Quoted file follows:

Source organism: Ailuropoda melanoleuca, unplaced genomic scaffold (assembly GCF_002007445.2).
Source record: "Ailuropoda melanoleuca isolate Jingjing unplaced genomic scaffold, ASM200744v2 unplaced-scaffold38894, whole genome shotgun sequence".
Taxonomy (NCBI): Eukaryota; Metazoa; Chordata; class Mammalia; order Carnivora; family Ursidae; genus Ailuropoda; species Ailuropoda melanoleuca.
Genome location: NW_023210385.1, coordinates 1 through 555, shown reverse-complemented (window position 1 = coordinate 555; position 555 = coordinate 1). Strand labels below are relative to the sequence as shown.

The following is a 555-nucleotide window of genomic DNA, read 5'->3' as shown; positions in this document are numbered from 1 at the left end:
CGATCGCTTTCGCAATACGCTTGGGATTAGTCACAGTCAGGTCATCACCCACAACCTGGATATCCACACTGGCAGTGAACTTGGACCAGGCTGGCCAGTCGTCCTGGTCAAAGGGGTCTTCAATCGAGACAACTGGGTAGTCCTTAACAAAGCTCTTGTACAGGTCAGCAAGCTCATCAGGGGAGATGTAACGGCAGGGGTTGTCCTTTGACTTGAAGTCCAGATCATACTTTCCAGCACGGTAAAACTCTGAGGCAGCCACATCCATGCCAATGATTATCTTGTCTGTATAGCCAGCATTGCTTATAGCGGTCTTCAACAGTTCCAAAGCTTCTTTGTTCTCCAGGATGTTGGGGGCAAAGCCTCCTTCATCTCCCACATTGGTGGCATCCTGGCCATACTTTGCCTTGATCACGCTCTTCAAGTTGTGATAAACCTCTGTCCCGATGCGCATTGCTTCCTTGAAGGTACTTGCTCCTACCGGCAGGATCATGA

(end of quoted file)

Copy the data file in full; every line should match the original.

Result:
Source organism: Ailuropoda melanoleuca, unplaced genomic scaffold (assembly GCF_002007445.2).
Source record: "Ailuropoda melanoleuca isolate Jingjing unplaced genomic scaffold, ASM200744v2 unplaced-scaffold38894, whole genome shotgun sequence".
Taxonomy (NCBI): Eukaryota; Metazoa; Chordata; class Mammalia; order Carnivora; family Ursidae; genus Ailuropoda; species Ailuropoda melanoleuca.
Genome location: NW_023210385.1, coordinates 1 through 555, shown reverse-complemented (window position 1 = coordinate 555; position 555 = coordinate 1). Strand labels below are relative to the sequence as shown.

The following is a 555-nucleotide window of genomic DNA, read 5'->3' as shown; positions in this document are numbered from 1 at the left end:
CGATCGCTTTCGCAATACGCTTGGGATTAGTCACAGTCAGGTCATCACCCACAACCTGGATATCCACACTGGCAGTGAACTTGGACCAGGCTGGCCAGTCGTCCTGGTCAAAGGGGTCTTCAATCGAGACAACTGGGTAGTCCTTAACAAAGCTCTTGTACAGGTCAGCAAGCTCATCAGGGGAGATGTAACGGCAGGGGTTGTCCTTTGACTTGAAGTCCAGATCATACTTTCCAGCACGGTAAAACTCTGAGGCAGCCACATCCATGCCAATGATTATCTTGTCTGTATAGCCAGCATTGCTTATAGCGGTCTTCAACAGTTCCAAAGCTTCTTTGTTCTCCAGGATGTTGGGGGCAAAGCCTCCTTCATCTCCCACATTGGTGGCATCCTGGCCATACTTTGCCTTGATCACGCTCTTCAAGTTGTGATAAACCTCTGTCCCGATGCGCATTGCTTCCTTGAAGGTACTTGCTCCTACCGGCAGGATCATGA